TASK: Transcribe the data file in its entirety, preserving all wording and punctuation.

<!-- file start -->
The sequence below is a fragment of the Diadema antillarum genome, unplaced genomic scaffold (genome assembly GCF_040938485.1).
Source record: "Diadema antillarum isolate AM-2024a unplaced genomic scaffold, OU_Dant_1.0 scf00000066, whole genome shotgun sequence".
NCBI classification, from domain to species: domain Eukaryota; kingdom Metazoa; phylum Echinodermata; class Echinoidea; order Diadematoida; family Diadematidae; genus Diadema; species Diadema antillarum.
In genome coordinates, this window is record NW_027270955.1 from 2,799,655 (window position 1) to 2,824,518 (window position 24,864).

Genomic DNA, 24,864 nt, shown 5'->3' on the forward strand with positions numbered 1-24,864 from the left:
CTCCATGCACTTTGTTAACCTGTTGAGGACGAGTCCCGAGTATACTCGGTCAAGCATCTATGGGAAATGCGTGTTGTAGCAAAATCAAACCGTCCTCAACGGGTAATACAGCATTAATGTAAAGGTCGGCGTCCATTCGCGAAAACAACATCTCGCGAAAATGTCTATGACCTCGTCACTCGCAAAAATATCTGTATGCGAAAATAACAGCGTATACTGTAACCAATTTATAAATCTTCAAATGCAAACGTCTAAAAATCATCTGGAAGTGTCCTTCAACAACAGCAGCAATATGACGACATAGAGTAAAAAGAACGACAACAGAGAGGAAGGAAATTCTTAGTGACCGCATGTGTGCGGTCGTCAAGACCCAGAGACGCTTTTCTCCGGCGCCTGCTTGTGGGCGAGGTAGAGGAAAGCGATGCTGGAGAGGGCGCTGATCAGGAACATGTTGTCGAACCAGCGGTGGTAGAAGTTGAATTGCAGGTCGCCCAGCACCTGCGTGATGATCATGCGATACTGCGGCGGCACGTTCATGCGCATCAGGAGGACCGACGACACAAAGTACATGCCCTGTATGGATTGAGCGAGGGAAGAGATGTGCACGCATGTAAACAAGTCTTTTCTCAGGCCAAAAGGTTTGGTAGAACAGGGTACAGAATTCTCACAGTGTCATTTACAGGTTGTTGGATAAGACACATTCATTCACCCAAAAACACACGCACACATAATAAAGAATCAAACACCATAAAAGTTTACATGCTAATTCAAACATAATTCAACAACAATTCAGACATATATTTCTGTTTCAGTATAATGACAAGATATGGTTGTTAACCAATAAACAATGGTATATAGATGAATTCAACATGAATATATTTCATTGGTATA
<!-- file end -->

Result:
The sequence below is a fragment of the Diadema antillarum genome, unplaced genomic scaffold (genome assembly GCF_040938485.1).
Source record: "Diadema antillarum isolate AM-2024a unplaced genomic scaffold, OU_Dant_1.0 scf00000066, whole genome shotgun sequence".
NCBI classification, from domain to species: domain Eukaryota; kingdom Metazoa; phylum Echinodermata; class Echinoidea; order Diadematoida; family Diadematidae; genus Diadema; species Diadema antillarum.
In genome coordinates, this window is record NW_027270955.1 from 2,799,655 (window position 1) to 2,824,518 (window position 24,864).

Genomic DNA, 24,864 nt, shown 5'->3' on the forward strand with positions numbered 1-24,864 from the left:
CTCCATGCACTTTGTTAACCTGTTGAGGACGAGTCCCGAGTATACTCGGTCAAGCATCTATGGGAAATGCGTGTTGTAGCAAAATCAAACCGTCCTCAACGGGTAATACAGCATTAATGTAAAGGTCGGCGTCCATTCGCGAAAACAACATCTCGCGAAAATGTCTATGACCTCGTCACTCGCAAAAATATCTGTATGCGAAAATAACAGCGTATACTGTAACCAATTTATAAATCTTCAAATGCAAACGTCTAAAAATCATCTGGAAGTGTCCTTCAACAACAGCAGCAATATGACGACATAGAGTAAAAAGAACGACAACAGAGAGGAAGGAAATTCTTAGTGACCGCATGTGTGCGGTCGTCAAGACCCAGAGACGCTTTTCTCCGGCGCCTGCTTGTGGGCGAGGTAGAGGAAAGCGATGCTGGAGAGGGCGCTGATCAGGAACATGTTGTCGAACCAGCGGTGGTAGAAGTTGAATTGCAGGTCGCCCAGCACCTGCGTGATGATCATGCGATACTGCGGCGGCACGTTCATGCGCATCAGGAGGACCGACGACACAAAGTACATGCCCTGTATGGATTGAGCGAGGGAAGAGATGTGCACGCATGTAAACAAGTCTTTTCTCAGGCCAAAAGGTTTGGTAGAACAGGGTACAGAATTCTCACAGTGTCATTTACAGGTTGTTGGATAAGACACATTCATTCACCCAAAAACACACGCACACATAATAAAGAATCAAACACCATAAAAGTTTACATGCTAATTCAAACATAATTCAACAACAATTCAGACATATATTTCTGTTTCAGTATAATGACAAGATATGGTTGTTAACCAATAAACAATGGTATATAGATGAATTCAACATGAATATATTTCATTGGTATA